- The appellants contended that having held that interim compensation could not be awarded under S.151 of the Civil Procedure Code (as found by the District Judge). Was it permissible for the learned High Court Judge to summarize the entire issue of liability and hold that interim compensation was payable under the “substantive law of torts.”
UCC pointed out the absence of statutory procedure required to be followed under the Scheme, which was not observed even after two years had elapsed since the Scheme promulgation. It claimed that no credible information was there before the Court about the nature, category, and genuineness of the claims nor even any simple approximation about the injury and damage caused to the alleged claimants. In these circumstances submitted (in the written submission dated August 17, 1987), the formulation of proposals for further immediate relief that may be required was considerably hampered. It also pointed out that there was no material on record about any of the claimants’ present health status.
- The respondents furnished that the appellant was responsible to pay the interim compensation to gas victims under ‘substantive law of torts’ because the terms “other authority” used in Article 372 (1) of the Constitution of Indian, in the context of the said Law, included a competent Civil Court (which in this case is District Court of Bhopal) exercising jurisdiction under S. 9 of the Civil Procedure Code. As a result, it was beyond doubt in the Bhopal suit, whichever was the enterprise occupied in the high-risk activity, be it UCC or UCIL, it was responsible to pay the damages as per the rules of absolute liability
- Moreover, they withstood that even if the decision in M.C Mehta’s case was taken after the Bhopal gas tragedy, there was no reason to think that the principle of absolute liability laid in the case can not be used here.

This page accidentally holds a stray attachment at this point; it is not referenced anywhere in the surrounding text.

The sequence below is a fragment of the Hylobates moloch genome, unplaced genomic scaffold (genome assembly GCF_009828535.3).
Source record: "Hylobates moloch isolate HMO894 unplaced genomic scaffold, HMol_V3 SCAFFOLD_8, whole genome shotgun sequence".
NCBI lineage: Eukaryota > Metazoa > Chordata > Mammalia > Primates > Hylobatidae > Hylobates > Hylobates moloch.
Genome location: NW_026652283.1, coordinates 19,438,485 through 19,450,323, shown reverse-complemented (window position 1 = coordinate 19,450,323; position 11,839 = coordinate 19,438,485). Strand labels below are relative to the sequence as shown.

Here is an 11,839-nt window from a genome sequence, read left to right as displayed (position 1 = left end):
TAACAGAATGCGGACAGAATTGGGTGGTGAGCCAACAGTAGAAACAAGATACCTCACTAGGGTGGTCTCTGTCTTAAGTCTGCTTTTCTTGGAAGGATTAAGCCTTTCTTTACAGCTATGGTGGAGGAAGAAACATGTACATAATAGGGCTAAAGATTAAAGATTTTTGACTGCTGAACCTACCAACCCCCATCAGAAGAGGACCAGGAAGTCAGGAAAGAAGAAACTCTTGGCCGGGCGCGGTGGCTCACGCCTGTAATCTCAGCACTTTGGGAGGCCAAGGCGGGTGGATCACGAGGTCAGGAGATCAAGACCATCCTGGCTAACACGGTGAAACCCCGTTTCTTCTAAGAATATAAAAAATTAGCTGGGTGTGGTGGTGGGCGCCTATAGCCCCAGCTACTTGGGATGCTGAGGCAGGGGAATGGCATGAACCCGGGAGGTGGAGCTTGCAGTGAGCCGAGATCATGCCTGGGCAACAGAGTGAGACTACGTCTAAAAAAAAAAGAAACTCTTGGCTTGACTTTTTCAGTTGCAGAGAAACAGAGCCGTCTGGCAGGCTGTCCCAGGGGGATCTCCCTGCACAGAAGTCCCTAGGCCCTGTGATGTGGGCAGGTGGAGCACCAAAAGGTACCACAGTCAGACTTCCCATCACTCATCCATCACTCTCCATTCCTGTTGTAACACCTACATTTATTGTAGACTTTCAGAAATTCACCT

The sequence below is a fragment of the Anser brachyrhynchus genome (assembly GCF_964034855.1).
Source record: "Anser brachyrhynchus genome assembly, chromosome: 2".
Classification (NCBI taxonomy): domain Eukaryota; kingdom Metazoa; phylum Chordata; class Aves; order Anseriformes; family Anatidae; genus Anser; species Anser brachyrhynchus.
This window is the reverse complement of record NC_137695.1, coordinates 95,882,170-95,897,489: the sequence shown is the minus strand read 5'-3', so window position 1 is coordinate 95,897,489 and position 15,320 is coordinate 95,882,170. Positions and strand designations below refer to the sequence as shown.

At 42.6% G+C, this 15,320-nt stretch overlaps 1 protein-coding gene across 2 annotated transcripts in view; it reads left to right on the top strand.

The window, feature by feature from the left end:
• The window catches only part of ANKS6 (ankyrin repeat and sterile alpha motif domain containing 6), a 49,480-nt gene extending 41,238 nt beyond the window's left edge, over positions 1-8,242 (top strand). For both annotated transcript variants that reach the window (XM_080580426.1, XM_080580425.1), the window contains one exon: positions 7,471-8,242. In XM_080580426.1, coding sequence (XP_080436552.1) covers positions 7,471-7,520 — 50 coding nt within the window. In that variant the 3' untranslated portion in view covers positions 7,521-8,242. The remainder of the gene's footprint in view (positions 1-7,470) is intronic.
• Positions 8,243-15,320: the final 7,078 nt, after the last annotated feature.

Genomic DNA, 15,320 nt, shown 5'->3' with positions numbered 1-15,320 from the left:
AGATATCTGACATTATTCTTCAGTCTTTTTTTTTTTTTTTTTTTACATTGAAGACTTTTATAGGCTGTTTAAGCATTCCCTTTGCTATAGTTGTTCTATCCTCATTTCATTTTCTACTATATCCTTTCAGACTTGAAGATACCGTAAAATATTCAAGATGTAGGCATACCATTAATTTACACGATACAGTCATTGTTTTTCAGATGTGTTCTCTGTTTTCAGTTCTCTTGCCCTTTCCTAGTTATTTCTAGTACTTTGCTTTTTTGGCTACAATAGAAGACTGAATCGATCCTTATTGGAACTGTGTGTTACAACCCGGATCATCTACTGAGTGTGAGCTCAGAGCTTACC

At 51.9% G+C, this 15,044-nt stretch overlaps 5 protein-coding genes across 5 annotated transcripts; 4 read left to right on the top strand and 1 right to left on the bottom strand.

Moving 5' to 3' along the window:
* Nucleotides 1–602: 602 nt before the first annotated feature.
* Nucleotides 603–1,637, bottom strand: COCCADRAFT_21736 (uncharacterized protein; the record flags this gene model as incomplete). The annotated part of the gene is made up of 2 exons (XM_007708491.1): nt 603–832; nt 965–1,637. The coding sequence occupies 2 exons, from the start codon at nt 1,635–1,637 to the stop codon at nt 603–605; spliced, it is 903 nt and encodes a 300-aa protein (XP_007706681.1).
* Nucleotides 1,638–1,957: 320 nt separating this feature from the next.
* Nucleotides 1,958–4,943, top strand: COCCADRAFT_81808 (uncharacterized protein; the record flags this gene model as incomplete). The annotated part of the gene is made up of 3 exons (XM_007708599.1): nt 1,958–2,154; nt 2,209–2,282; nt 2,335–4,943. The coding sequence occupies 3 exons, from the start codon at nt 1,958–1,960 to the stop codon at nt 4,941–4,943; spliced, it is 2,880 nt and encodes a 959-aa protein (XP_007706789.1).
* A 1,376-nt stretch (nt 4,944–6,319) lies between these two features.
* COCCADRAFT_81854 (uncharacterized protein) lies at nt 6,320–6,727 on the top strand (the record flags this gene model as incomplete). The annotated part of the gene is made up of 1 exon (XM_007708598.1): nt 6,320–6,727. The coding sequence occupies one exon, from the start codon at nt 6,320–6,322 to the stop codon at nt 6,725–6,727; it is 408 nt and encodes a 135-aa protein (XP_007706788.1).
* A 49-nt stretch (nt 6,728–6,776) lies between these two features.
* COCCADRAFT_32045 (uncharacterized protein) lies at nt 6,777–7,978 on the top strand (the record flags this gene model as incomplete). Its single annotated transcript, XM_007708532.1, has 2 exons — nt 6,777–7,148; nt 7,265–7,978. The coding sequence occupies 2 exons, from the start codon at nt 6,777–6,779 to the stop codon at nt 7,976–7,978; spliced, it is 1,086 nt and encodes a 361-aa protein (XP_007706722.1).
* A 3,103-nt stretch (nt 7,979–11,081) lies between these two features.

- The respondents reiterated that since the UCIL did not have sufficient assets to meet the claims of the magnitude of disaster injured parties and UCC held majority shares, thus, the Court was justified in raising the corporate veil of the Corporate entity of Indian Company, UCIL.
- Concerning the interim payment, the respondents questioned that while the Indian Council of Medical Research is involved in epidemiological studies, can the gas injured parties survive till the time all the real data with correct preciseness is collected and proved and adjudged in refined forensic style in working out final amount of reimbursement with the precision of quantity and quality?
- In response to the nature, category, and genuineness of the claims, the respondents responded that due to the enormous magnitude of filing of claims, the process of scrutinizing, categorizing, and ascertaining of their claims is bound to take time, and it was the responsibility of Government of India to provide relief and rehabilitation of the injured parties.